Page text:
Evil invades the communities of African Americans, Latin Americans, and First Nation peoples, spreading disease, suffering and death far out of proportion to their population in this country. The stark inequalities in our nation, in housing, in work, in medicine, in policing and imprisonment, in wealth and security, are not mere facts, lying inert on the page; they kill.It may well be that Barth would have seen the coronavirus as another example of the ‘shadow side’ of creation—still good but shrouded in darkness. This virus and the pandemic of disease assault and strip the livelihood and the life from the oppressed; the evils of racism and poverty are laid bare for all to see. What Liberation Theologians have taught us to call ‘structural evil or sin’ is the collective menace of evil working against the good, undermining it, hollowing it out, mocking and tormenting the oppressed, extinguishing the light.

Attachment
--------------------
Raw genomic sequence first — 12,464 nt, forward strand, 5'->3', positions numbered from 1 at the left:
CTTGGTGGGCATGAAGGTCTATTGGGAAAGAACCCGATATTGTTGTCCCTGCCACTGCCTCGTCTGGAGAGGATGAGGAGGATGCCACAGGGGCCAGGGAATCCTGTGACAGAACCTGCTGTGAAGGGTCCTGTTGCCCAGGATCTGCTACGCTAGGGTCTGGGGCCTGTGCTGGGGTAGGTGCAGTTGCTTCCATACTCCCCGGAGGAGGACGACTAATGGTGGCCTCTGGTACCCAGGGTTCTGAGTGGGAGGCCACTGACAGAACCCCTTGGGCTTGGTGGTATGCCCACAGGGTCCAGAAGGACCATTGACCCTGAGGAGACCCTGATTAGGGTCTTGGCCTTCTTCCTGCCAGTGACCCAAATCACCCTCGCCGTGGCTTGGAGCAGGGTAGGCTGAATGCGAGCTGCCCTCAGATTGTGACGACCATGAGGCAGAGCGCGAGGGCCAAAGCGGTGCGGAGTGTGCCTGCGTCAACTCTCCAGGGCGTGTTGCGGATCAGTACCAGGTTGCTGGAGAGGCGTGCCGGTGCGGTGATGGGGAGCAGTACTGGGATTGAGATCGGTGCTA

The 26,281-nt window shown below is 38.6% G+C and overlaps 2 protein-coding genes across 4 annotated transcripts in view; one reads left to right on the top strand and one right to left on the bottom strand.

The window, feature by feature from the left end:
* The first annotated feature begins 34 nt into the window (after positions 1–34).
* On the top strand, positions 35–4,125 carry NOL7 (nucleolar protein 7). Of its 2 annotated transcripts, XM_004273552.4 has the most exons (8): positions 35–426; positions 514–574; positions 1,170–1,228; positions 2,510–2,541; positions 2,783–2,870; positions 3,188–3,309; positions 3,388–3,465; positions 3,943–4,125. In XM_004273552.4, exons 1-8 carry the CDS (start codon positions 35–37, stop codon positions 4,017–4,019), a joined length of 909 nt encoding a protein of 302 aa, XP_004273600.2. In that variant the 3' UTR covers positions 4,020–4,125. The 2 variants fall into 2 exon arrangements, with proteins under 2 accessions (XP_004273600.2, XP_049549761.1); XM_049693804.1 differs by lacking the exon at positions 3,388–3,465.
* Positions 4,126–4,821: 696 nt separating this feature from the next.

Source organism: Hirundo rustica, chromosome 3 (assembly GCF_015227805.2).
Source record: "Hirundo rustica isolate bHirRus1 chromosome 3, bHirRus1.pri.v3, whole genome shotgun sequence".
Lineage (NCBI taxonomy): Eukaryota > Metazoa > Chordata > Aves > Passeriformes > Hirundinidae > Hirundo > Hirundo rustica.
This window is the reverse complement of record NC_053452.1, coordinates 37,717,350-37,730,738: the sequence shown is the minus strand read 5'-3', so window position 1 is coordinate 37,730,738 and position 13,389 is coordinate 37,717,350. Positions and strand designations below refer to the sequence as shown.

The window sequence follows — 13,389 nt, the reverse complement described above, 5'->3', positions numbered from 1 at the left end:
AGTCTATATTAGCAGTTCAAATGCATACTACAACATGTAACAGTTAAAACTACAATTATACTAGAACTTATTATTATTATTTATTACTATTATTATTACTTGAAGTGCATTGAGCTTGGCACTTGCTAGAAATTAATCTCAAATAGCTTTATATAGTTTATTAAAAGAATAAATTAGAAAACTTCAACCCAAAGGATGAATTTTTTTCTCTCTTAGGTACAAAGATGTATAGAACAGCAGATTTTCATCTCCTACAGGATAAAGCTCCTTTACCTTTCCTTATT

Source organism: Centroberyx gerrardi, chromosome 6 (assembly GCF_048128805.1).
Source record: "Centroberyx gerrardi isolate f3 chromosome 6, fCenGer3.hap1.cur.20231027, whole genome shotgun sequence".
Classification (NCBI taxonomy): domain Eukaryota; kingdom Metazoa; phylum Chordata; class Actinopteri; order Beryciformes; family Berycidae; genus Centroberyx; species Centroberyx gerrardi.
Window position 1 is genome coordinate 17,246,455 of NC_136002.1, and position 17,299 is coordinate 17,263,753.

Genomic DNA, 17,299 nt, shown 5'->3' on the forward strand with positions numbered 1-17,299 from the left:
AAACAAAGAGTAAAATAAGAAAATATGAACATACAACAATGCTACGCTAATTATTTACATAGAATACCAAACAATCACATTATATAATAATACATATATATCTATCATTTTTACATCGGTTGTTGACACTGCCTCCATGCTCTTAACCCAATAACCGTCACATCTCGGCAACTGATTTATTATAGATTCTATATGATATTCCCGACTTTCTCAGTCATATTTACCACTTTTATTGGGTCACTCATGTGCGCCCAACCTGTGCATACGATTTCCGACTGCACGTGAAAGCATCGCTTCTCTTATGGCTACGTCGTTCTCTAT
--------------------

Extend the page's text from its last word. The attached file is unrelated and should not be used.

And yet: we must ask still whether we are right to say that the coronavirus is evil. Is it not simply a natural element within a good, created realm? Does not the virus stand at that mysterious limit between the living and the inert, manifesting a startling, fascinating, and unexpected complexity in such a miniscule cell? To read the biological studies in the coronavirus and the large family to which it belongs is to enter the intricate realm of virology and its extraordinary family of viruses and their forms of replication. Viruses teem in the oceans of our world, in the soil of this good earth, in animals of all sorts. The movement of these viruses into the human world is the onset of suffering and disease; but these too are moments entirely natural within a natural body and its internal ecosystem. Is it proper to Christian humility to say that anything that hurts or destroys us must be evil? In these questions are summed up the long argument against the very notion of ‘natural evil,’ itself a short-hand of modern attempts at theodicy. Karl Barth made a particularly sharp attack on the idea of natural evil, calling it a slander against God’s good creation, one that exhibits a callous blindness to the rhythms of seed-time and harvest, of waxing strong and failing, of flourishing and decay, that the LORD God made and assumed in the Eternal Word. It may well be that Barth would have seen the coronavirus as another example of the ‘shadow side’ of creation—still good but shrouded in darkness.